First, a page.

May 5, 2014
By Kim R. Holmes, Ph.D.
America no longer openly tolerates racism. We should be proud of the swift condemnation of Los Angeles Clippers’ owner Donald Sterling for his racist remarks.
It took years of struggle, but racism has been greatly diminished. (Yes, it still exists, but not as much as before.) And the struggle was won only because people drew a line in the sand.
The cause was noble. So too was the courage required to draw that line. The evils of racism and bigotry were so great that practically any measure was justified in eradicating them.
But there’s a catch. Intolerance is a weapon. It can be wielded for good or ill. It’s the cause that justifies the means. The fact that intolerance is actually at the heart of the very thing we are trying to combat in racism means it has a double-sided nature. For civil rights leaders, intolerance of racism and bigotry was necessary to defeat the intolerance of racism and bigotry. But when deployed against someone or some cause inappropriately, intolerance is mendacious, not noble.
For years, this dilemma has been at the heart of debates over affirmative action. Must we use racial preferences to combat racial preferences? The dilemma exists as well in our debates over zero tolerance policies in our schools. How far do we go to prevent a child from bringing guns or drugs to school? Do we suspend them for pointing their figures like a gun or for chewing pop-tarts into the shape of the gun? Some obviously agree we should.
The dilemma is getting bigger as the ideology of zero tolerance spreads to evermore aspects of American culture. Whether it’s debates over gay marriage or deciding whether a prominent leader like former Secretary of State Condoleezza Rice should speak at a commencement ceremony, it is now commonplace for people to argue that we should have zero tolerance of certain political views. Some go so far to say that such people have no right to free speech. It’s as if one’s views on the Iraq War or gay marriage are the moral equivalent of supporting interracial marriage bans.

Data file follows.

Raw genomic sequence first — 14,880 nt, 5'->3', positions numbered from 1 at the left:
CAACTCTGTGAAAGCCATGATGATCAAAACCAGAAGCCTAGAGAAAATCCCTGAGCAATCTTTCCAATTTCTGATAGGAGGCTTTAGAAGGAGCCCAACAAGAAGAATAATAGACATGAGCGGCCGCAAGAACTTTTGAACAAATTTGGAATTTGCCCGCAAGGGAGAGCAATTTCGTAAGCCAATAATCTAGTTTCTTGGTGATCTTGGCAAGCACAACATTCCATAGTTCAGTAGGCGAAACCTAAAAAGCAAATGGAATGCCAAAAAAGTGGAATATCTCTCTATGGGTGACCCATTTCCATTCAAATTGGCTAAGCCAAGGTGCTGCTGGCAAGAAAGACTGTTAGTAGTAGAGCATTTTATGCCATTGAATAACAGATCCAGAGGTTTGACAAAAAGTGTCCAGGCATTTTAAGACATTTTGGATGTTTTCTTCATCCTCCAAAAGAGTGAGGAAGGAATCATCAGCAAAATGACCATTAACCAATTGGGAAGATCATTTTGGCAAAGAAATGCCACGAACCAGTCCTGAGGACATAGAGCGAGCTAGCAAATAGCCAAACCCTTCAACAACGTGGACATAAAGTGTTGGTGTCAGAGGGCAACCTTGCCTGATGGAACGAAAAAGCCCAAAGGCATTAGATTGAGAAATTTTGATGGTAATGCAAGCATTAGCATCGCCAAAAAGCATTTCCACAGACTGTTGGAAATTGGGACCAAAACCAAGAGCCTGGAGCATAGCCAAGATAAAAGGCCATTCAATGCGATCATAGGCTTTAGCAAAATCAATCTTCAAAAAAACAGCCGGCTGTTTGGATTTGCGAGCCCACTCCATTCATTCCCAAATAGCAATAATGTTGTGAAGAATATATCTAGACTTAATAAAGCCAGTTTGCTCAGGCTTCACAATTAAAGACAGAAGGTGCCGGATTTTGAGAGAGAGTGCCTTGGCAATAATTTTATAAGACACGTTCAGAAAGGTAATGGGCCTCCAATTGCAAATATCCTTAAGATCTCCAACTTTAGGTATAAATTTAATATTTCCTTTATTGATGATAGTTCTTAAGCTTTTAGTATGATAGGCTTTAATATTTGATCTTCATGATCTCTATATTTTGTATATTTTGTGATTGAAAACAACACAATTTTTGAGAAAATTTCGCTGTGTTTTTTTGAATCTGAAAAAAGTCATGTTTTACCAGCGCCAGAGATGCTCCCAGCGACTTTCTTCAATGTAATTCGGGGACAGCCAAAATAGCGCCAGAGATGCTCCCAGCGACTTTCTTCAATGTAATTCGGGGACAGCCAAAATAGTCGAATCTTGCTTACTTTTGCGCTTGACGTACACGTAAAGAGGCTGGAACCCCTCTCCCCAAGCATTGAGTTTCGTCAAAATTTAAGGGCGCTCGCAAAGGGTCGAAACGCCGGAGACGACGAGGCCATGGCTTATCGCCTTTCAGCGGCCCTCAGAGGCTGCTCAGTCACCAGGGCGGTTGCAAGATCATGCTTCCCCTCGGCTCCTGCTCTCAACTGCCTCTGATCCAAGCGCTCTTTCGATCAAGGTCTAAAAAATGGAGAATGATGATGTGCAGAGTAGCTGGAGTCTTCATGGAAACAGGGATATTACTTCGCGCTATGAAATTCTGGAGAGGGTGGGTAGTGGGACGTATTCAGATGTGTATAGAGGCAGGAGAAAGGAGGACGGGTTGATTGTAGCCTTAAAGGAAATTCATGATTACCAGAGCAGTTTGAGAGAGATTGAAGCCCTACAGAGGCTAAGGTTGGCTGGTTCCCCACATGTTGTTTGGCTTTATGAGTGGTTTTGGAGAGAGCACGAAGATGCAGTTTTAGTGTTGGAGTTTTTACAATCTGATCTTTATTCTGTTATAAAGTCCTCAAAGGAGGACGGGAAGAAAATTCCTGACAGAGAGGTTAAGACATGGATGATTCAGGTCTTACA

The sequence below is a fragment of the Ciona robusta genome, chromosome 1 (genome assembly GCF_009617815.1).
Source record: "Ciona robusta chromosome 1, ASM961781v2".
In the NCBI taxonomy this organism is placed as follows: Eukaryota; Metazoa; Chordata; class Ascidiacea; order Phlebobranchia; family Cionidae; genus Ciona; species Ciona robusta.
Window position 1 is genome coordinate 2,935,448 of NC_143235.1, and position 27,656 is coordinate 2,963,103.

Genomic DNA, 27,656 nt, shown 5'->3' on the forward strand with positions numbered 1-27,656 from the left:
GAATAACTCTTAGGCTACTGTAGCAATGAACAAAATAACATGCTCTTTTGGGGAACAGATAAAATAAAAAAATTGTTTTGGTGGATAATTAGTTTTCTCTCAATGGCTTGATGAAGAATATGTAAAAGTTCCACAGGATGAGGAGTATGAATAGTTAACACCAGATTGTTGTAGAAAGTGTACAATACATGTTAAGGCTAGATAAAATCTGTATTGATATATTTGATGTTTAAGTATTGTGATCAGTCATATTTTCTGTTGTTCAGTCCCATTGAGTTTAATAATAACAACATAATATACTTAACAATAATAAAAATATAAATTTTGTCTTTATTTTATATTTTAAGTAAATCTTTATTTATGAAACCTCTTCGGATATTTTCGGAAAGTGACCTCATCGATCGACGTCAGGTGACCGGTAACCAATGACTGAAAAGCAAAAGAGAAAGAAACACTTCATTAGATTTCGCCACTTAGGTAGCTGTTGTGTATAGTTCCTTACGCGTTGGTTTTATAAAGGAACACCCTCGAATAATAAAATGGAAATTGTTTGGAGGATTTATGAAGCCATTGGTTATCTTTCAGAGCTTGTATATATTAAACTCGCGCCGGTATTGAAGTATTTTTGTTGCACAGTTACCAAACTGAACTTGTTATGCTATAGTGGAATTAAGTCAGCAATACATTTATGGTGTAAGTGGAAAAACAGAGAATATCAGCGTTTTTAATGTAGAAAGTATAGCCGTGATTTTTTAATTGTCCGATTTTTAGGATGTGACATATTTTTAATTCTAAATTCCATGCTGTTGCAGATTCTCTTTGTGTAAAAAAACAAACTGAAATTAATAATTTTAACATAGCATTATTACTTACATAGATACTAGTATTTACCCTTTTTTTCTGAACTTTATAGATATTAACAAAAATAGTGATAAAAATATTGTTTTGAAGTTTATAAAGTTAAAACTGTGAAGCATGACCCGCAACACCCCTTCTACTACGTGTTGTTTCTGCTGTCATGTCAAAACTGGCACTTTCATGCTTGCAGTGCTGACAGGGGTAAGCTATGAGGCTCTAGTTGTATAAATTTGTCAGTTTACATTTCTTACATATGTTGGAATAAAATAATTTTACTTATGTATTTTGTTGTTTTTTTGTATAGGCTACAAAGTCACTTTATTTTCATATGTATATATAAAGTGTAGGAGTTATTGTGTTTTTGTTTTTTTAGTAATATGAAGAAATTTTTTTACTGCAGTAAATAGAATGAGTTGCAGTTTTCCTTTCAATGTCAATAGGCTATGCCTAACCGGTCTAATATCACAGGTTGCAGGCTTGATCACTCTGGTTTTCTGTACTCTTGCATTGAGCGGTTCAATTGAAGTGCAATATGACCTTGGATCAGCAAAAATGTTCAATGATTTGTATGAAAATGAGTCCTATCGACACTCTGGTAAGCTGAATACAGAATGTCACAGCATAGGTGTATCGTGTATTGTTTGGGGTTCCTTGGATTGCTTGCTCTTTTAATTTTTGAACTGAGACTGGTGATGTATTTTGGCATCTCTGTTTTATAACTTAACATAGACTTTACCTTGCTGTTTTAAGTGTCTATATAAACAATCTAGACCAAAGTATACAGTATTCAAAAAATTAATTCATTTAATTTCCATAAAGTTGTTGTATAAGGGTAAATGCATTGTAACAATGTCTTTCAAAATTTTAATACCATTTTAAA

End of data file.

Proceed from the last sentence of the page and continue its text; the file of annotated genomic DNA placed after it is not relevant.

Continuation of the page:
This is a very slippery slope. For example, if opposition to redefining marriage is truly as morally reprehensible as being a racist — an argument made by activists — why not treat everyone who holds that view like a Donald Sterling?
Are we truly at the point where someone who holds views on gay marriage which were espoused only a few short years ago by President Obama should be publicly shamed and scorned? Are we at the point where belief in a teaching that exists in most of the world’s religions now constitutes a firing offense?
If the ideology of zero tolerance continues to grow, we risk creating a culture of fear and intimidation. That’s, in fact, what supporters of such zero tolerance intend. Theorists who support zero tolerance policies actually believe that the very irrational nature of enforcing ridiculous rules serves as a deterrent.
It does indeed — to rational thought and open discourse. The college bureaucrats who endorse speech codes on campuses are intentionally trying to police thought and curb freedom of speech. They may think they are “doing the Lord’s work” (whatever it may be), but in fact they are making a Faustian pact with the devil of intolerance — the very thing they claim they are fighting.
We are at crossroads. Ostracizing people for their views, especially if legal force is used, should be a very selective thing. In some very bad cases like racism it is necessary, but even there we must be mindful of the First Amendment. We have to make distinctions.
Zero tolerance is a powerful, two-edged weapon. It should not be used as a political trump card for each and every disputed issue. Tolerance and restraint remain essential to a civil society.
- Kim R. Holmes is a distinguished fellow at The Heritage Foundation.
Originally appeared in The Washington Times
Kim R. Holmes, Ph.D.
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